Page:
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Book review: Positioning: The Battle for Your Mind by Jack Trout and Al Ries

This is Part Two of my series of posts where I revisit classic sales and marketing books of the past to see how relevant they remain. Part One reviewed Al and Laura Ries’ 22 Immutable Laws of Branding, and this time around I take a look at Jack Trout and Al Ries’ Positioning: The Battle for Your Mind.

Positioning was originally published in 1980, so, as with 22 Immutable Laws, the examples are now long in the tooth. The authors’ central tenant, however, remains relevant: Companies must create a “position” in their prospects minds that takes into account an honest assessment of the firm’s strengths and weaknesses, and those of the competition.

Positioning against your competition

Trout and Ries assert that positioning is always in relation to your competition. You can’t devise an effective positioning without knowing the positioning of those with whom you compete. In addition, your product positioning needs to meet your prospects where their perceptions of you reside. A prime example is Avis. They recognized that Hertz was the category leader and to attack them head-on would be futile. Instead, they admitted they were number two and said, “We try harder.” The campaign was successful because they related themselves to the market leader without trying to change prospects’ minds about their perceptions of the rental car business.

You can create a position where none exists by repositioning your competitor. One of the best and most enduring examples of this is Tylenol, the advertising for which positioned the product as the pain reliever to take for those whose digestive systems were irritated by aspirin. Another effective campaign those of us of a certain age (ahem) will remember came from Scope, who used two words to reposition market leader Listerine: “Medicine breath.”

The line extension trap

In Trout and Ries’ view, line extensions, taking names of established products and using them for new ones, in many cases are “traps”. The authors site a multitude of examples where a company has tried to leverage a brand’s success in one product category in a different category, only to fail. In fact, a company attempting this faces a double whammy, in that the brand doesn’t successfully penetrate the new category and suffers dilution of its position in its primary category. Examples cited include using the Dial name, so significant in soap, for deodorant, and Life Savers gum from the candy maker. Neither succeeded to any significant degree.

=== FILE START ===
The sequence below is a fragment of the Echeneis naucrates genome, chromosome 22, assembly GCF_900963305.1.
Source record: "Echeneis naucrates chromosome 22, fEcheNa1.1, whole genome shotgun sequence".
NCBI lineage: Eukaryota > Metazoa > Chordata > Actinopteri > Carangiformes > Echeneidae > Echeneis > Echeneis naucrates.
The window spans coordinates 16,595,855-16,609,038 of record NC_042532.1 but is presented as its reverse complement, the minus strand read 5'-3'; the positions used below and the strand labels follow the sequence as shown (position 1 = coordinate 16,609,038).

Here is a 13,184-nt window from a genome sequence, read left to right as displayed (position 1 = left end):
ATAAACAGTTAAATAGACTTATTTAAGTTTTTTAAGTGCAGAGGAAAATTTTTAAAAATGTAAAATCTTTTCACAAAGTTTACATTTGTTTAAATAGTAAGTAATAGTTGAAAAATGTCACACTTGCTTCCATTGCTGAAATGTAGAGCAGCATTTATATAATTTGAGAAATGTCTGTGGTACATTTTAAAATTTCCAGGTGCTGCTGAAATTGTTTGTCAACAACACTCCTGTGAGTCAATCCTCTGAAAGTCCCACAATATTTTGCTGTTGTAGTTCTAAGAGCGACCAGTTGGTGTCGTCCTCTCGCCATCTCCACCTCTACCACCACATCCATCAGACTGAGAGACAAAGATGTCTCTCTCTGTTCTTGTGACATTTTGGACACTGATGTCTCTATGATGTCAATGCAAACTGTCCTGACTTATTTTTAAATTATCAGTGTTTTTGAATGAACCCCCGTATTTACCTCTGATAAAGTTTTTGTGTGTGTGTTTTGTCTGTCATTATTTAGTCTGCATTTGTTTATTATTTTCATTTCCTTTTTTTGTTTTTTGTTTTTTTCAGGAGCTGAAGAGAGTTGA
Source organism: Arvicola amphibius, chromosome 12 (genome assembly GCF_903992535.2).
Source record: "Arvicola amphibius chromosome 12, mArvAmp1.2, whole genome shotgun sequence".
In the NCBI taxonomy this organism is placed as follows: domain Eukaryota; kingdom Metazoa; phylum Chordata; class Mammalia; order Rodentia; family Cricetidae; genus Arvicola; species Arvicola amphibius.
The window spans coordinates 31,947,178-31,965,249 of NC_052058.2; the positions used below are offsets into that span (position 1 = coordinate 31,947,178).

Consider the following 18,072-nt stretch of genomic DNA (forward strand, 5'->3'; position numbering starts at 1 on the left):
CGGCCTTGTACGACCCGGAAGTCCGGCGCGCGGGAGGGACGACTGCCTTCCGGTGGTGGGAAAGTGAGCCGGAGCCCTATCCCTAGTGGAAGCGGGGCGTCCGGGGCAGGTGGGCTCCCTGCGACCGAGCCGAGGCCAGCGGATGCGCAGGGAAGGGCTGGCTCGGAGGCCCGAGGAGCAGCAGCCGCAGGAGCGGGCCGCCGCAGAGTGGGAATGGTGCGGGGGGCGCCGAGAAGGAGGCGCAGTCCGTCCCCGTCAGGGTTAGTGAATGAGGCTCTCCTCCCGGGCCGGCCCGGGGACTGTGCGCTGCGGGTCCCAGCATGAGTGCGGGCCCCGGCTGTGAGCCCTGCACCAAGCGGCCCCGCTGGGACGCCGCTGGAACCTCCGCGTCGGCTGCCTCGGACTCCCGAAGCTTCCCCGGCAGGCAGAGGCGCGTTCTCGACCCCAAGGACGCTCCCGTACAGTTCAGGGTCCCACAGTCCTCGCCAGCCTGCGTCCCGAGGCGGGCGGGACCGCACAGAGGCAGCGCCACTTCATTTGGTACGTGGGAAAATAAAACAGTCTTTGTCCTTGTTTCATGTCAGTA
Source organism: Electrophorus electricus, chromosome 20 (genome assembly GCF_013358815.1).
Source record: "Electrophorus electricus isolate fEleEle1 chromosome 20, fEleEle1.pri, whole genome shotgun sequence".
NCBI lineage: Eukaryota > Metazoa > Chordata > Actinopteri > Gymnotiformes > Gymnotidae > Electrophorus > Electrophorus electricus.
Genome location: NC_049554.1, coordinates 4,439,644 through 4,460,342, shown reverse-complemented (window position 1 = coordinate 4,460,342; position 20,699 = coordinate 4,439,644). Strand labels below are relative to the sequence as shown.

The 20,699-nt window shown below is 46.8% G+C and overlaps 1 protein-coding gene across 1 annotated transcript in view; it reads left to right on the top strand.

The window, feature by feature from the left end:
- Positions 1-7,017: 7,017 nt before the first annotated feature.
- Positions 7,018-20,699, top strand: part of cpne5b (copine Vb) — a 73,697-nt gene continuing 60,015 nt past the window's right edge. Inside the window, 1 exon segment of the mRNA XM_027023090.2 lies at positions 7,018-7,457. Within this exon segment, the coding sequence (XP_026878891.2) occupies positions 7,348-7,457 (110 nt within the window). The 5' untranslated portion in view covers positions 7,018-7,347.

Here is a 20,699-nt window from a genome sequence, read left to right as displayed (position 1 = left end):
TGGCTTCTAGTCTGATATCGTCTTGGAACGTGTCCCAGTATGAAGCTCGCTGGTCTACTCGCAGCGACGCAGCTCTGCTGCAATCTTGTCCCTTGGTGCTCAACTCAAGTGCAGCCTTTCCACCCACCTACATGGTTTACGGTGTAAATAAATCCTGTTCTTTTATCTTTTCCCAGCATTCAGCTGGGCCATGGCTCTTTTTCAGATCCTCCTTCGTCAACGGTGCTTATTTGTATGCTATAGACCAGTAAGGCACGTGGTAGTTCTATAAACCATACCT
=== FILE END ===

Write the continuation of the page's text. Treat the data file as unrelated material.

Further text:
Key takeaways

I came away from reading Positioning: The Battle for Your Mind with a lot to think about, but two key takeaways:

A renewed emphasis on understanding your competition’s business and positioning. In the crush of everyday job priorities, it becomes easy to overlook ongoing monitoring of what other businesses in your industry are doing and saying.

The notion that “The essence of positioning is sacrifice.” The book makes the point that a product can’t be all things to all people and have a powerful position. You have to give up something to get something. Consider Nyquil, the nighttime cold medicine. What did they give up? Being the daytime cold medicine.

This really hits home when I think about marketing for a healthcare system. Many service lines clamor for attention from Marketing, complicated further by the fact that individual hospitals often develop their programs differently from each other. But what can we expect a healthcare consumer to remember about one system, when there are formidable competitors in the market? Can someone be the cardio/neuro/GI/women’s services/ortho hospital for Dallas/Ft. Worth? Unlikely. So you have Baylor Scott & White carving out a position as “the heart hospital.” Of course, BS&W is much more than that, but being known for being great at cardio procedures provides an umbrella from which all their service lines benefit.

Positioning: The Battle for Your Mind probably provides more examples than you really need to understand the points being made, but I found it to be well worth my time, and even after almost 40 years will challenge your thinking about marketing issues you face.